• Honesty, integrity and reputation.
  • Competence and capability.
  • Financial soundness.

In practice, were there to be issues relating to honesty and integrity, these will likely have been identified and addressed as part of the on-going assessment of F&P (and probably by means of disciplinary action) as and when they arise, and will not wait to be considered as part of the process leading to the annual certification of F&P to the FCA.

The annual certification assessment may therefore need to focus more on the competence and capability of individuals for their roles.


Legal considerations

If a member of certification staff is considered to lack F&P, this may well have serious consequences for them.  At one end of the scale, the process may lead to a warning, the individual being taken away from his/her certification function, and being required to undertake some training.  At the other end of the scale, a decision that a person is not fit and proper may lead to a termination of employment.  Further, this reason will need to be disclosed to future employers of the individual under the regime of regulatory references which requires regulated firms to provide detailed information (and not simply dates of employment and positions held, which is more common practice in other sectors).  One of the questions which a regulated firm is required to answer is whether they are aware of any information that they reasonably consider is relevant to an assessment of whether the individual is fit and proper.

It is very important that employers are fair and consistent in their approach to the assessment of F&P.  Employees can potentially challenge decisions on a number of grounds:

  • An inconsistent approach may amount to a breach of the implied duty of trust and confidence, which exists in every employment relationship, potentially allowing the employee to resign on the basis of constructive dismissal and sue for unfair dismissal.
  • Employees may raise formal grievances, which can be time-consuming for management and may further damage relations between management and the individual concerned.
  • Management must not allow any judgements to be influenced (whether consciously or unconsciously) by considerations regarding protected characteristics (sex, race, disability, sexual orientation, religion or belief etc.) as this could form the basis of a claim for unlawful discrimination.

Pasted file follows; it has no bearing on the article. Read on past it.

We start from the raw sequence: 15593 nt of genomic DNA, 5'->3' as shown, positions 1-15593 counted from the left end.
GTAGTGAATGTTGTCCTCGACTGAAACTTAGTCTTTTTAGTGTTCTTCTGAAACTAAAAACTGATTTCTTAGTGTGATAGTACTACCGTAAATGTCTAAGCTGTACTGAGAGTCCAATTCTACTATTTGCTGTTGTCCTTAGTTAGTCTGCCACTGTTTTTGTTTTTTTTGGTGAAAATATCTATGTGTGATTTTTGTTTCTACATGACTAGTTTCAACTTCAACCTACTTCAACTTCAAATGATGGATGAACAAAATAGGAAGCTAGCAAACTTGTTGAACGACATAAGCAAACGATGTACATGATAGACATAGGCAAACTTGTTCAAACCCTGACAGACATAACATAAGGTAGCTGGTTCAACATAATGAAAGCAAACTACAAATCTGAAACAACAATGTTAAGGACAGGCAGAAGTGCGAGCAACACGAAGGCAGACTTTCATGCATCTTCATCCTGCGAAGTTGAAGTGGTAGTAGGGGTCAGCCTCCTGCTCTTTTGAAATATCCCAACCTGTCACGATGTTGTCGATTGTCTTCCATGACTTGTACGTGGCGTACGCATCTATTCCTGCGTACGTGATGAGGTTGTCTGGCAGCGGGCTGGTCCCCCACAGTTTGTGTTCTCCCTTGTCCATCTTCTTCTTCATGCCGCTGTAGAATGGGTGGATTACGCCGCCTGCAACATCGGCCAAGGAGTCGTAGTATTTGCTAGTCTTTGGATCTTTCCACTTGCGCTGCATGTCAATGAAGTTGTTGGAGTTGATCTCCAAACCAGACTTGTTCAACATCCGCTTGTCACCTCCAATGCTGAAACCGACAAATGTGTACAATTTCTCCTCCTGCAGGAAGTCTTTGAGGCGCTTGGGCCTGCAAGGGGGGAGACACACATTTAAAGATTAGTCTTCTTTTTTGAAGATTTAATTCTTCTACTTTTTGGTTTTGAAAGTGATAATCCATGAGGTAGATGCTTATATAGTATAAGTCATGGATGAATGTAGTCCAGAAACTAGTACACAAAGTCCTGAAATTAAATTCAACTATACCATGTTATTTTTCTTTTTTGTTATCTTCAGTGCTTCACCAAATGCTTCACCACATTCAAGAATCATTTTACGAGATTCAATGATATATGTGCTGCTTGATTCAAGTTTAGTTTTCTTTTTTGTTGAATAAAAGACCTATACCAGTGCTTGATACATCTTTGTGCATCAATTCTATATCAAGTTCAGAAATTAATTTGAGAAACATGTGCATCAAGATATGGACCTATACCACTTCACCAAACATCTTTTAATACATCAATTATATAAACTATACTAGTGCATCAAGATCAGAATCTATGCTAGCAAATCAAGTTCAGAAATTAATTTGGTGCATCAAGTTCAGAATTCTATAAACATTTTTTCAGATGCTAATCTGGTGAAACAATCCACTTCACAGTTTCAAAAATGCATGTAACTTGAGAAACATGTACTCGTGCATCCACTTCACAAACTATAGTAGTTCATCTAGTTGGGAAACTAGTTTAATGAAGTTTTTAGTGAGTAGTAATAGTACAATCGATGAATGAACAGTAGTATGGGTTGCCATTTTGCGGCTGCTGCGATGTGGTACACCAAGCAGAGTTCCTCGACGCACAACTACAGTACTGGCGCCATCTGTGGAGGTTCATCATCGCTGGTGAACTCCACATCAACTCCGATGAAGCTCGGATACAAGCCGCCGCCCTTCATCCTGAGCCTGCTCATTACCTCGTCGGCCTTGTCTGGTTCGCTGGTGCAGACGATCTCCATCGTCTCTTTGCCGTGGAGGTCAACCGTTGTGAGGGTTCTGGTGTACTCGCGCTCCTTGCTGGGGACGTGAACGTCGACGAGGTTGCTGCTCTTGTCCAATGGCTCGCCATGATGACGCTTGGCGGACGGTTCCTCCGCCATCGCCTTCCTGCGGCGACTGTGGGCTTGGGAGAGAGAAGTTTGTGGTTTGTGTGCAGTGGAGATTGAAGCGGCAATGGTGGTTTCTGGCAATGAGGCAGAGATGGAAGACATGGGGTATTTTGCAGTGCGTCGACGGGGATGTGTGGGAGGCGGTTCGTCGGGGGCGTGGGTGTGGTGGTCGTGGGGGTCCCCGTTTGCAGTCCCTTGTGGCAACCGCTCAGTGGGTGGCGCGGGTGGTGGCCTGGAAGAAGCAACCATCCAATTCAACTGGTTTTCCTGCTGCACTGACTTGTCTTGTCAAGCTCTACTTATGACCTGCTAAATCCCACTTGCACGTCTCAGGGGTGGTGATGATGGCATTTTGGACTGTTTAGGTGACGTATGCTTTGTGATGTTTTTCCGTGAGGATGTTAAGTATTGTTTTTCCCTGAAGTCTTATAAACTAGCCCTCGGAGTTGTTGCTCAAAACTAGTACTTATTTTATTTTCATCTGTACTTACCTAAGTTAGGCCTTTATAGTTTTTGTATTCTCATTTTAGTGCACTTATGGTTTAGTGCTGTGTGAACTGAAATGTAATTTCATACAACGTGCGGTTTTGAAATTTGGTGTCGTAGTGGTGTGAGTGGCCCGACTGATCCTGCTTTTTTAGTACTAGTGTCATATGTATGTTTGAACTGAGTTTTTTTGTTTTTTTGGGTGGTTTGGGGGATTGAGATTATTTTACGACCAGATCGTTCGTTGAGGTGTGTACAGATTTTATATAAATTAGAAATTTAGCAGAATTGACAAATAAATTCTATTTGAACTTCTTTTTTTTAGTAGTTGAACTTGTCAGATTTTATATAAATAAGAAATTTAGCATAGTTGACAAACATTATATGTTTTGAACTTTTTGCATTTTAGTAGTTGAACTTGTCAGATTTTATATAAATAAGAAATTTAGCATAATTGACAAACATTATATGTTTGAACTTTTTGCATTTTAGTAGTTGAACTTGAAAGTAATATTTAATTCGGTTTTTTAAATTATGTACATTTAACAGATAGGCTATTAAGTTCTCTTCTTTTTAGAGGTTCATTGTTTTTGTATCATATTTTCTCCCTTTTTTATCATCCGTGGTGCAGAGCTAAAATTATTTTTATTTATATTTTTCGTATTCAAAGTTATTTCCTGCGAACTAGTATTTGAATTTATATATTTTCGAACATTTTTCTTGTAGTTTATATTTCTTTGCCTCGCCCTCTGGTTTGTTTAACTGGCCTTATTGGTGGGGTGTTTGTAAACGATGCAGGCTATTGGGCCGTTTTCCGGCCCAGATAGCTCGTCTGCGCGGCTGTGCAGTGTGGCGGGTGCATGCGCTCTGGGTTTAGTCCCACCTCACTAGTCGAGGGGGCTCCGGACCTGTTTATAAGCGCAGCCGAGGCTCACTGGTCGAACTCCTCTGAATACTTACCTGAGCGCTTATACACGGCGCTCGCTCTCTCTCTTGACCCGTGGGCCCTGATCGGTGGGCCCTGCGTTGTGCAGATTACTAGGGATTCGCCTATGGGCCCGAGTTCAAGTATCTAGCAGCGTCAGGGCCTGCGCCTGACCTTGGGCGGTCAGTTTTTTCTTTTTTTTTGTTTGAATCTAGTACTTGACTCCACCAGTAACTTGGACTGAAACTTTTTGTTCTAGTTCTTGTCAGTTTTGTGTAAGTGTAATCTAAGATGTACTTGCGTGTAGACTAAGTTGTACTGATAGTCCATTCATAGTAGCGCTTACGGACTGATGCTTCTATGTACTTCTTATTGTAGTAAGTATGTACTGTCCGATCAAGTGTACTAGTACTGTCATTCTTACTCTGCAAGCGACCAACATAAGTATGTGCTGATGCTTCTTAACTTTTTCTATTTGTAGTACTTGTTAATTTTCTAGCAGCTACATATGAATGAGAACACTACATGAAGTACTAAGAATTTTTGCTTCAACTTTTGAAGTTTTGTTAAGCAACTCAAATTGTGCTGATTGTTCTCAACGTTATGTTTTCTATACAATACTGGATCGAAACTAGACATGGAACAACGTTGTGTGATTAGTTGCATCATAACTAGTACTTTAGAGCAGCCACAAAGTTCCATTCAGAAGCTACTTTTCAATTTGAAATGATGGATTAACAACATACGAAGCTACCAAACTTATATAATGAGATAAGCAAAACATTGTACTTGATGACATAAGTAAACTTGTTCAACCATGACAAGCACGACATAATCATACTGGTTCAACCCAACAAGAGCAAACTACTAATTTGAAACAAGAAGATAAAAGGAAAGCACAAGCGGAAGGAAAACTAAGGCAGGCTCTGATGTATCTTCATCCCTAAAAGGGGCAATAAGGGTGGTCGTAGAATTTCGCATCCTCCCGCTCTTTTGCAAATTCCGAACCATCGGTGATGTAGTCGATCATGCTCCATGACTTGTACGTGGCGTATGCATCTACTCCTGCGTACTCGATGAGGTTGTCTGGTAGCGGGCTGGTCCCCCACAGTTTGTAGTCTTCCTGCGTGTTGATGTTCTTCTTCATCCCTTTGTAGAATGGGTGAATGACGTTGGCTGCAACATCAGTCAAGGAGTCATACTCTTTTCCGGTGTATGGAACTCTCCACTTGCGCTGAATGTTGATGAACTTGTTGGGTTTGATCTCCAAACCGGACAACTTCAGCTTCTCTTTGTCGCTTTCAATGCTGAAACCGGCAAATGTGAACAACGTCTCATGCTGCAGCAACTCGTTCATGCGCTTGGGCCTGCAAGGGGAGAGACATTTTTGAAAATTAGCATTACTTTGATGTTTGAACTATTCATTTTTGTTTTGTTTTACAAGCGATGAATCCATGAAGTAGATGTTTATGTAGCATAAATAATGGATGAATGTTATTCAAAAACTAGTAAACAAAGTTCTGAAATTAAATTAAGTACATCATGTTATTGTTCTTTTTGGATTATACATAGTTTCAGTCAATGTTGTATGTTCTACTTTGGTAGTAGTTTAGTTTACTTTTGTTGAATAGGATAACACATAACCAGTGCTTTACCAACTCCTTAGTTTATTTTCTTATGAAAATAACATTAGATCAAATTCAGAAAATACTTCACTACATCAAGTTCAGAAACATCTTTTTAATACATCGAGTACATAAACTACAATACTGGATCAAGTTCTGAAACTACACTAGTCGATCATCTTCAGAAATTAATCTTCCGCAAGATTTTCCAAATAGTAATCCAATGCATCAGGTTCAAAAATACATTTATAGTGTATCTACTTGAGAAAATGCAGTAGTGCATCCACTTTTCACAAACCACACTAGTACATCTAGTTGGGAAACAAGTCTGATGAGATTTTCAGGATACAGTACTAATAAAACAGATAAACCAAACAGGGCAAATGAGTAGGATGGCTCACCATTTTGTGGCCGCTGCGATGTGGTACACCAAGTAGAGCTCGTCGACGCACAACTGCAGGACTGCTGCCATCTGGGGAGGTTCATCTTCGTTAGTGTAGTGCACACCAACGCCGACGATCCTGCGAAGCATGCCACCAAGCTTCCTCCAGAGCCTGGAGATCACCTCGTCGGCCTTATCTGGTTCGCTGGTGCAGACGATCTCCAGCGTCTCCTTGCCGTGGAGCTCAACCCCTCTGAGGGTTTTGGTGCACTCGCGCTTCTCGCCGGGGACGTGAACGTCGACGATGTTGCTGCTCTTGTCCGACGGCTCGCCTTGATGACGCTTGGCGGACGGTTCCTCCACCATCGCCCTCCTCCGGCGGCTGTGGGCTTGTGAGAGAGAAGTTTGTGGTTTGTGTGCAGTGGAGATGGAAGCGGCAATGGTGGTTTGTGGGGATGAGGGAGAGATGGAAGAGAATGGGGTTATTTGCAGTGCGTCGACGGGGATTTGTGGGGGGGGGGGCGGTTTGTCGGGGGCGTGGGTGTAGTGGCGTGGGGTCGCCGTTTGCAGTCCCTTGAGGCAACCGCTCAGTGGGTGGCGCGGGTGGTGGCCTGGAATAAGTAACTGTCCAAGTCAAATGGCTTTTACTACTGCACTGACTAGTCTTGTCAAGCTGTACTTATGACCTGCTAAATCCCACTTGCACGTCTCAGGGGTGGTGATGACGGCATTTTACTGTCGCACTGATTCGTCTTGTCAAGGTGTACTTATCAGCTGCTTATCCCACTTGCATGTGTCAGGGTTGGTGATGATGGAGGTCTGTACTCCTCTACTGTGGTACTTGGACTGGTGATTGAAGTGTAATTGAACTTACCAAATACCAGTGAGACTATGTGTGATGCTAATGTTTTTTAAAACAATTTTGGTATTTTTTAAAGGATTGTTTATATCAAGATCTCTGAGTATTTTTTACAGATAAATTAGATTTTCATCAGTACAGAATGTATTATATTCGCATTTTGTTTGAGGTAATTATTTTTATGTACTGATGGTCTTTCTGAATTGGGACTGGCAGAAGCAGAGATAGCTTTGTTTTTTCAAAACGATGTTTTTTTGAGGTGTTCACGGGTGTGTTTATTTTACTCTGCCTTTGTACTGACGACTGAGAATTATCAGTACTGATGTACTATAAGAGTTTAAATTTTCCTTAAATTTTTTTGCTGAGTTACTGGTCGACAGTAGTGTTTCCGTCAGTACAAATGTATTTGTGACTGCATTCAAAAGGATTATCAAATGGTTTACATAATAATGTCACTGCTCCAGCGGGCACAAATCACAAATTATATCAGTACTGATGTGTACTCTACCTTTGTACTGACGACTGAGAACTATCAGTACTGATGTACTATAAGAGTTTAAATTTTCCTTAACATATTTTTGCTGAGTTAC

• In order to gather information regarding a decision on their F&P, employees may submit Data Subject Access Requests in order to obtain relevant personal data.  DSARs can be time consuming for management and can reveal that a process for assessing F&P has not been fair and consistent.
  • If the decision regarding F&P leads to a dismissal, the individual concerned may bring proceedings for unfair dismissal.  The approach of an Employment Tribunal to such a claim may be similar to the approach adopted in cases relating to capability.


Of course, the above matters must be considered in the context that the whole SM&CR is designed to improve standards in the financial services sector so as to improve the service to consumers and reduce the risk of a crash like that of 2008.  It is to be hoped that the regime of annual assessments does serve to achieve this goal, and does not result in either unfair treatment of less-favoured staff nor provide a stick with which vexatious employees can seek to beat employers trying to do the right thing.

Further information

If you have any questions or concerns about the issues raised in this blog, please contact Nick Ralph, orJill Lorimer 

About the authors

Nick Ralph is a partner in our employment law teamNick acts for executives, partners and employers across a variety of sectors including: professional services, “C-suite”, hedge funds, legal, retail, trading, insurance, technology, private equity, IT, accountancy, regulatory and banking.

Jill Lorimer is a partner in Kingsley Napley’s Financial Services Group and has an extensive track record in advising firms and individuals facing regulatory and criminal investigations by the Financial Conduct Authority (FCA).